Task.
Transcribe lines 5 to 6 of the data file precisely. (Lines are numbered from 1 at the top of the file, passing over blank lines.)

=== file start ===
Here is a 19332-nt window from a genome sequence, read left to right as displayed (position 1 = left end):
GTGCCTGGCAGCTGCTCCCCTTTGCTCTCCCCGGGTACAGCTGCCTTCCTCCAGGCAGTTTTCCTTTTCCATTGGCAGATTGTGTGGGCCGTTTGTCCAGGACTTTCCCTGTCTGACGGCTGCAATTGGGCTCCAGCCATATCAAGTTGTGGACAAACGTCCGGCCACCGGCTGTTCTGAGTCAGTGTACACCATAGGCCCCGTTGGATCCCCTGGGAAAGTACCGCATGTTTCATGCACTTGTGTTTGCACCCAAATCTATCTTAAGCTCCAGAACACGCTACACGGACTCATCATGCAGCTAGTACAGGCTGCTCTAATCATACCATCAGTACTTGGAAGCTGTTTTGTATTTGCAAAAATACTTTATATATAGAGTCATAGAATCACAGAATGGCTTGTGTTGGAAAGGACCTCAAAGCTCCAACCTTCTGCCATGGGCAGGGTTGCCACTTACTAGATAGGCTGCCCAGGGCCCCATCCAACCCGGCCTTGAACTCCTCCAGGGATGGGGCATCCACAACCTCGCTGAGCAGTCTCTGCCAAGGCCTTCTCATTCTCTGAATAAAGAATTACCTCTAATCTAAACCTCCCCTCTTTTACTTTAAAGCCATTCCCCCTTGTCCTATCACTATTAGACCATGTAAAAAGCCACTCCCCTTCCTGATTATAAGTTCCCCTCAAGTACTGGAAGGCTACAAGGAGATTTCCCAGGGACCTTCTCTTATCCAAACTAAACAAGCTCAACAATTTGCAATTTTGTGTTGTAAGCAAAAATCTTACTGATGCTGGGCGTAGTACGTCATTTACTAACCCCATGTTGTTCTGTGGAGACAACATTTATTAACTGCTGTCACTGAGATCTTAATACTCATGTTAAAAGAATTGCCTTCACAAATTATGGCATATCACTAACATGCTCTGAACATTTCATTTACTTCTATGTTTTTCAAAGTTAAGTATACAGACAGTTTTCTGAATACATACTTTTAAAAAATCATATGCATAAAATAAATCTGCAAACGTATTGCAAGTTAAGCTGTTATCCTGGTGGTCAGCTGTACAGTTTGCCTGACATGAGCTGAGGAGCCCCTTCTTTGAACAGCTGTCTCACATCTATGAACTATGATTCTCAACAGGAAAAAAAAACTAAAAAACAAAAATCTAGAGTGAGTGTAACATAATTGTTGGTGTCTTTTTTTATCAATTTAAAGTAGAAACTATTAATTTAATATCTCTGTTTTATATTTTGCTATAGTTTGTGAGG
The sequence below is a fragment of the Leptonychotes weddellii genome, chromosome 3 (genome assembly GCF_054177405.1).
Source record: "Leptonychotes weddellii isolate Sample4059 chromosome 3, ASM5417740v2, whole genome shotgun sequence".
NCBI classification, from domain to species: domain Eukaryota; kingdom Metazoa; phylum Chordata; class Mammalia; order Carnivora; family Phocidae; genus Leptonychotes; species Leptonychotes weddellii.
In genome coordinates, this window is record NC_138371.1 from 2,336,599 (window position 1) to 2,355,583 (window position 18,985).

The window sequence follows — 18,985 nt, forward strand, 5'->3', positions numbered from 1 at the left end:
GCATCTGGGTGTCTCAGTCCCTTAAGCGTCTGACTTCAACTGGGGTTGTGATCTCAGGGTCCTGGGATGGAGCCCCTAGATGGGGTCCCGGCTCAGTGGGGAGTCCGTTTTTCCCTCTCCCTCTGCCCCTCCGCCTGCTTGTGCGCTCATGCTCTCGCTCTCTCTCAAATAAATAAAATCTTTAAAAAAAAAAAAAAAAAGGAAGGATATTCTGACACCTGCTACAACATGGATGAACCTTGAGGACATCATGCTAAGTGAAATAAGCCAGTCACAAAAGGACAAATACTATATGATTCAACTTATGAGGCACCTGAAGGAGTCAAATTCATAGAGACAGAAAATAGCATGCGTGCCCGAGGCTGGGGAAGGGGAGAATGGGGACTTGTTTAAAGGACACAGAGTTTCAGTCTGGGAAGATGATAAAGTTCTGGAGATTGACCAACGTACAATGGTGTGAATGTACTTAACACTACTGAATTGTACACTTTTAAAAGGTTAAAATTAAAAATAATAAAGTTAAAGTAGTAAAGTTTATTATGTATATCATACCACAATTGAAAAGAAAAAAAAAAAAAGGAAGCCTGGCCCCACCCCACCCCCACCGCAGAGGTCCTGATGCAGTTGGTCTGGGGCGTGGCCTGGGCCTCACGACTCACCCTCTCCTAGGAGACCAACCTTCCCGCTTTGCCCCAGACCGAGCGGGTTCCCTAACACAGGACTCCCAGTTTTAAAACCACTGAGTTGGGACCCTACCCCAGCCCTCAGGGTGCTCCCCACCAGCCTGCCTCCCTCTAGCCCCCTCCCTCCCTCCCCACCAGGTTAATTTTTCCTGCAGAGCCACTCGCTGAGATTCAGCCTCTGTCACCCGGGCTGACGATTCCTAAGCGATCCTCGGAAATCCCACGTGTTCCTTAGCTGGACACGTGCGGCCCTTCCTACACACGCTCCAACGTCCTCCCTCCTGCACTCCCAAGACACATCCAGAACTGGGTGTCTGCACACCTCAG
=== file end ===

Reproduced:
NCBI classification, from domain to species: domain Eukaryota; kingdom Metazoa; phylum Chordata; class Mammalia; order Carnivora; family Phocidae; genus Leptonychotes; species Leptonychotes weddellii.
In genome coordinates, this window is record NC_138371.1 from 2,336,599 (window position 1) to 2,355,583 (window position 18,985).